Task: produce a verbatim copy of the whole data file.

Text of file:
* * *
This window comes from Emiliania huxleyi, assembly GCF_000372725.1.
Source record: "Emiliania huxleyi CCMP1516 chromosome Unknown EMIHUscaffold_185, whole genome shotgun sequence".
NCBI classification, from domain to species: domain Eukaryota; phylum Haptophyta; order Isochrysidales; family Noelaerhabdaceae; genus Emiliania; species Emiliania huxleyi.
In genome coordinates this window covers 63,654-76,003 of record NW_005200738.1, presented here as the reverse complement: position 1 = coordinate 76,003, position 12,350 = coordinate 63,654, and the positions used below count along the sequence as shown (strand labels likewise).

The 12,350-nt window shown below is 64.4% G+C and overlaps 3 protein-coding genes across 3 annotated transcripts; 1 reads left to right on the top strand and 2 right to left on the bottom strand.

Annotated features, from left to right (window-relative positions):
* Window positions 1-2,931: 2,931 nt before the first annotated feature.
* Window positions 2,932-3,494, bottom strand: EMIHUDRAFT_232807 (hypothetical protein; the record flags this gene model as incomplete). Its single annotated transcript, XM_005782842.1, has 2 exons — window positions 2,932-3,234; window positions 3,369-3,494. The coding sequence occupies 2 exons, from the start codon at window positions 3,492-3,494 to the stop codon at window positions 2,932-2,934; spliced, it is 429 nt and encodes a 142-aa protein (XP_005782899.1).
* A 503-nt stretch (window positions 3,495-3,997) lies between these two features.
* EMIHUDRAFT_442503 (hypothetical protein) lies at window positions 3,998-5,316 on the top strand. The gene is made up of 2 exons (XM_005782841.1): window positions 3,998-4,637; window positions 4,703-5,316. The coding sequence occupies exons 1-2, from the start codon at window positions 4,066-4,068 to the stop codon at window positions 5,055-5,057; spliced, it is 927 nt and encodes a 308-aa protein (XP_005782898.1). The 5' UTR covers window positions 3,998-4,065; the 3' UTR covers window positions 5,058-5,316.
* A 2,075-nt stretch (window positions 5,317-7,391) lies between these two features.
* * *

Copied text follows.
This window comes from Emiliania huxleyi, assembly GCF_000372725.1.
Source record: "Emiliania huxleyi CCMP1516 chromosome Unknown EMIHUscaffold_185, whole genome shotgun sequence".
NCBI classification, from domain to species: domain Eukaryota; phylum Haptophyta; order Isochrysidales; family Noelaerhabdaceae; genus Emiliania; species Emiliania huxleyi.
In genome coordinates this window covers 63,654-76,003 of record NW_005200738.1, presented here as the reverse complement: position 1 = coordinate 76,003, position 12,350 = coordinate 63,654, and the positions used below count along the sequence as shown (strand labels likewise).

The 12,350-nt window shown below is 64.4% G+C and overlaps 3 protein-coding genes across 3 annotated transcripts; 1 reads left to right on the top strand and 2 right to left on the bottom strand.

Annotated features, from left to right (window-relative positions):
* Window positions 1-2,931: 2,931 nt before the first annotated feature.
* Window positions 2,932-3,494, bottom strand: EMIHUDRAFT_232807 (hypothetical protein; the record flags this gene model as incomplete). Its single annotated transcript, XM_005782842.1, has 2 exons — window positions 2,932-3,234; window positions 3,369-3,494. The coding sequence occupies 2 exons, from the start codon at window positions 3,492-3,494 to the stop codon at window positions 2,932-2,934; spliced, it is 429 nt and encodes a 142-aa protein (XP_005782899.1).
* A 503-nt stretch (window positions 3,495-3,997) lies between these two features.
* EMIHUDRAFT_442503 (hypothetical protein) lies at window positions 3,998-5,316 on the top strand. The gene is made up of 2 exons (XM_005782841.1): window positions 3,998-4,637; window positions 4,703-5,316. The coding sequence occupies exons 1-2, from the start codon at window positions 4,066-4,068 to the stop codon at window positions 5,055-5,057; spliced, it is 927 nt and encodes a 308-aa protein (XP_005782898.1). The 5' UTR covers window positions 3,998-4,065; the 3' UTR covers window positions 5,058-5,316.
* A 2,075-nt stretch (window positions 5,317-7,391) lies between these two features.